Peggy Thomas writes nonfiction books for children and is a happy empty-nester with her husband (and cancer survivor), Francis. Her most recent book is "Thomas Jefferson Grows a Nation."
Give yourself and your caregivers the gift of health.
I’m mixing myself a drink because I got one of my Christmas presents early this year. I pour my first glass of polyethylene glycol (sounds like the stuff you put in a car radiator) and water. Splash in the Gatorade and lots of ice (tips on the Internet say that it is better cold).
I give a toast to my husband Fran for his thoughtful gift — a colonoscopy.
Recently, we were both rocked by the news that a friend had died. We had met Beth in the lymphoma clinic where her husband Dennis and my Fran were being treated. Dennis was a month ahead of Fran in his treatments, and we looked forward to updates on what to expect. Both men had bone marrow transplants, and both were doing well, but apparently, silently, Beth had been riddled with cancer herself. Less than a month after her diagnosis, she was gone. Heartbreaking. Another couple we knew suffered a similar fate.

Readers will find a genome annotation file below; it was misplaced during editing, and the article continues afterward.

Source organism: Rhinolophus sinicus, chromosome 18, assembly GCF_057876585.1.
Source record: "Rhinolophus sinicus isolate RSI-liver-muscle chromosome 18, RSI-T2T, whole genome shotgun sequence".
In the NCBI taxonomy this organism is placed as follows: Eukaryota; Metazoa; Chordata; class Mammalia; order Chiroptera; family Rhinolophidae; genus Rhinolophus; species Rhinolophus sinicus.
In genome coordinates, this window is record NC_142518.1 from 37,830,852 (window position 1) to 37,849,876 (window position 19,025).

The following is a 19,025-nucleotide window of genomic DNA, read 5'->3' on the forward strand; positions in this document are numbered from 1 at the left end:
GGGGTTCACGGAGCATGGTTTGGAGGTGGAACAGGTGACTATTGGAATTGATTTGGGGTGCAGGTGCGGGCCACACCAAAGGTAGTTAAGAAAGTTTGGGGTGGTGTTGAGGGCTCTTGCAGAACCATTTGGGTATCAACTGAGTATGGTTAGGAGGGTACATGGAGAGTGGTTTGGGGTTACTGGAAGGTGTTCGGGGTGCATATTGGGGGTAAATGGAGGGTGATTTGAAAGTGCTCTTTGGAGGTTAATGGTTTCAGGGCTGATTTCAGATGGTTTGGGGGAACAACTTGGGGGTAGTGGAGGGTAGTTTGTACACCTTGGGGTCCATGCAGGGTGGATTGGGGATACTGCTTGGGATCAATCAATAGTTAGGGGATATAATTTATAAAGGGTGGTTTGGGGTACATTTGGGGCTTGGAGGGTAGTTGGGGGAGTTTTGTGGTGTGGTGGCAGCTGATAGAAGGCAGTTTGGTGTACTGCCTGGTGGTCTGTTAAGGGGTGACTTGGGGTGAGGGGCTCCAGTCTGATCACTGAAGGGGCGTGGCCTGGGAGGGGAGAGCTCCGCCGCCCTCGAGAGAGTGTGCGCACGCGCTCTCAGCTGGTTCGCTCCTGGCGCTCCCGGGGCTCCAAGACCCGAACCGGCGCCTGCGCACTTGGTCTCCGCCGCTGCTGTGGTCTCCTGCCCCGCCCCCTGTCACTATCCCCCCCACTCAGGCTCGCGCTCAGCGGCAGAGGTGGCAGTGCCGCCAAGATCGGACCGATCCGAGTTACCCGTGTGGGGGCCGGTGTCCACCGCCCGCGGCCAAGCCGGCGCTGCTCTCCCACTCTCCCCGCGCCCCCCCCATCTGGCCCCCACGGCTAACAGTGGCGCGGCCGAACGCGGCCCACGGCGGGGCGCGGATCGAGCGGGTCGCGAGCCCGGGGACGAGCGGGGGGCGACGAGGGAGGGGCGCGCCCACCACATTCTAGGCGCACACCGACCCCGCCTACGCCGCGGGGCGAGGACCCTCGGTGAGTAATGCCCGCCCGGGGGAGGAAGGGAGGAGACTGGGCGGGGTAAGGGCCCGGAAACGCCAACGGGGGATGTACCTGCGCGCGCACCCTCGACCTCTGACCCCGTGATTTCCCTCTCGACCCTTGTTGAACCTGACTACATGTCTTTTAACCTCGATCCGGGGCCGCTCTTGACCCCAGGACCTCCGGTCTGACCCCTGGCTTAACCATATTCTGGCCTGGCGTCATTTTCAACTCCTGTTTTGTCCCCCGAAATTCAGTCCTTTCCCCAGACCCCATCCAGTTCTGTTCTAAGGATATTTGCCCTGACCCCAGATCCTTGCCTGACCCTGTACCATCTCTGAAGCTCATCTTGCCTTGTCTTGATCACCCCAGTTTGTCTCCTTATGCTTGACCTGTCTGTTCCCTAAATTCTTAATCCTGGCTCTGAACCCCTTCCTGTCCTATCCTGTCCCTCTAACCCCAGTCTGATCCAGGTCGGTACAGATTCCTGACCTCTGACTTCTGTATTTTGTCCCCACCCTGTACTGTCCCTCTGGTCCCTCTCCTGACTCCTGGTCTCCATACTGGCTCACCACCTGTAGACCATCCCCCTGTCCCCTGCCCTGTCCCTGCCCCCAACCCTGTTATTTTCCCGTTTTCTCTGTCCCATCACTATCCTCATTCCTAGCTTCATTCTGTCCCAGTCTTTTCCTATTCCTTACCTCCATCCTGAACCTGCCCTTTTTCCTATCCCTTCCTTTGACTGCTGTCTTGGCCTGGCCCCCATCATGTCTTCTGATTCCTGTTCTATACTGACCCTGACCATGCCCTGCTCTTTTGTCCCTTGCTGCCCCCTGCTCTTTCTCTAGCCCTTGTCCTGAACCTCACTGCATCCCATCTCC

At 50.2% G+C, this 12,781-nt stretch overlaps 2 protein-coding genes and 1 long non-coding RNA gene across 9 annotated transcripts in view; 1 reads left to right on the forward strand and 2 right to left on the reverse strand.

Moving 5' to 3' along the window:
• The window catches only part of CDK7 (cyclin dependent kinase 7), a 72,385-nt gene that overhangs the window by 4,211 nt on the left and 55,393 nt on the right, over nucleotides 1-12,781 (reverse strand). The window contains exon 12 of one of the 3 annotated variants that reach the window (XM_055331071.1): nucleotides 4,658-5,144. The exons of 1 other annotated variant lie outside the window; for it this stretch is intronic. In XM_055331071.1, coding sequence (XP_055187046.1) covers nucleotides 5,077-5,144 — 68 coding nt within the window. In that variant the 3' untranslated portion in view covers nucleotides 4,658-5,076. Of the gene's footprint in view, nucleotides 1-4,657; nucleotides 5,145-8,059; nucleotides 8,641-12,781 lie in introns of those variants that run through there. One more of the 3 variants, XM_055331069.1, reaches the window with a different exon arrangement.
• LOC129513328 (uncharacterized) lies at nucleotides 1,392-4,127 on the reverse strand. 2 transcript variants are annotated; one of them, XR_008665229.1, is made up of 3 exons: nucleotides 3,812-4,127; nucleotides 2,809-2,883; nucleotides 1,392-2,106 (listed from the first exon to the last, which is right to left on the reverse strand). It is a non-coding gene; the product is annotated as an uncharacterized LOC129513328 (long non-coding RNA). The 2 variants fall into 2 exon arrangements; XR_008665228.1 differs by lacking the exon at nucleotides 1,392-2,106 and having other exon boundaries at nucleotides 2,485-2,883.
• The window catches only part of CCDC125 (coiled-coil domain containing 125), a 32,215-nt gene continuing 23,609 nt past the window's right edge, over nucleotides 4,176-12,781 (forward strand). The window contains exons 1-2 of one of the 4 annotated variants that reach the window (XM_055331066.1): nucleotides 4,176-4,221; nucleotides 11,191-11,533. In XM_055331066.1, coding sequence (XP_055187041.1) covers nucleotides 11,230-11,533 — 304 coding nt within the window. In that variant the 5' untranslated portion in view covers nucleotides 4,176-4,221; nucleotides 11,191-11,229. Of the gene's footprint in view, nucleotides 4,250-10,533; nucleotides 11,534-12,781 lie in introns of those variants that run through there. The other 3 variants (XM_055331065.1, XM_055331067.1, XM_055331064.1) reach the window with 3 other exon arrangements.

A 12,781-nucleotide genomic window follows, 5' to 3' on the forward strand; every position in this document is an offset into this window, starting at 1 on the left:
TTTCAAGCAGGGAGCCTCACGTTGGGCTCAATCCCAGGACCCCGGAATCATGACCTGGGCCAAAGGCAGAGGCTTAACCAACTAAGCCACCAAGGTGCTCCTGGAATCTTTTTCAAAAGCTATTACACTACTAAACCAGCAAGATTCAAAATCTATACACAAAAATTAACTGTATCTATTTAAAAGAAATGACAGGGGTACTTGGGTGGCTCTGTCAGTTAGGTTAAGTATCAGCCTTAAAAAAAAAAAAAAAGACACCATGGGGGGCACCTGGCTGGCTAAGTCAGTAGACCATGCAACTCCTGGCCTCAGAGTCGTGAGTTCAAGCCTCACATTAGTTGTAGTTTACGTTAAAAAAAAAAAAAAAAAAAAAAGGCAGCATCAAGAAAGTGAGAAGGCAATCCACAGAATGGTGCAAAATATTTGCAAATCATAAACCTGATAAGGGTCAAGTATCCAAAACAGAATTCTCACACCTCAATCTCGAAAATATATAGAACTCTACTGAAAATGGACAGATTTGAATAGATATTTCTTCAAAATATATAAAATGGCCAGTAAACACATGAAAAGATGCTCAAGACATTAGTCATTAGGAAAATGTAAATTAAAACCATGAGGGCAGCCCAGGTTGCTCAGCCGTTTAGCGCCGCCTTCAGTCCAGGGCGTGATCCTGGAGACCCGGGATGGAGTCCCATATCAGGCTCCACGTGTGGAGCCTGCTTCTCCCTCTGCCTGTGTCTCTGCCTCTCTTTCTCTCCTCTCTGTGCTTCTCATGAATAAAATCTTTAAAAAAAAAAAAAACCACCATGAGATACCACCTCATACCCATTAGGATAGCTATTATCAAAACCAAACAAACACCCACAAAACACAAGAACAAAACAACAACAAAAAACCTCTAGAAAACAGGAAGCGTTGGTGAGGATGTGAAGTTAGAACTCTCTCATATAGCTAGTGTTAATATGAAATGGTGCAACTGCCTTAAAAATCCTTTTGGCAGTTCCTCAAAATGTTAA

Statistics show that caring for others takes a toll on the caregiver’s emotional and physical health. It’s natural. All the time that Fran was sick, I thought about nothing other than getting him well again. Every time a reminder postcard came from the dentist’s office I ignored it, and making an appointment for my annual physical was the last thing I wanted to do when I was driving an hour to and from the chemo clinic several times a week. But that’s where I went wrong. Ignoring my health wouldn’t have helped Fran or the family. If I had fallen sick, our kids would have had to pick up the slack, and the stress would have spread exponentially.
I knew all this. I had read the caregiver brochures they handed out at the hospital that said to take time for myself and accept help from others. And I did. Sort of. But I also gained 15 pounds and hadn’t seen a doctor in two years. Don’t do what I did.
Take care of yourself!
If you are a caregiver, pick up the phone right now and make that long overdue appointment with your doctor. Or, like my husband, make an appointment for your caregiver. There is nothing that says “I love you” better than a gift-wrapped colonoscopy for Christmas and a mammogram for the New Year.
Give each other the greatest gift of all — another year together.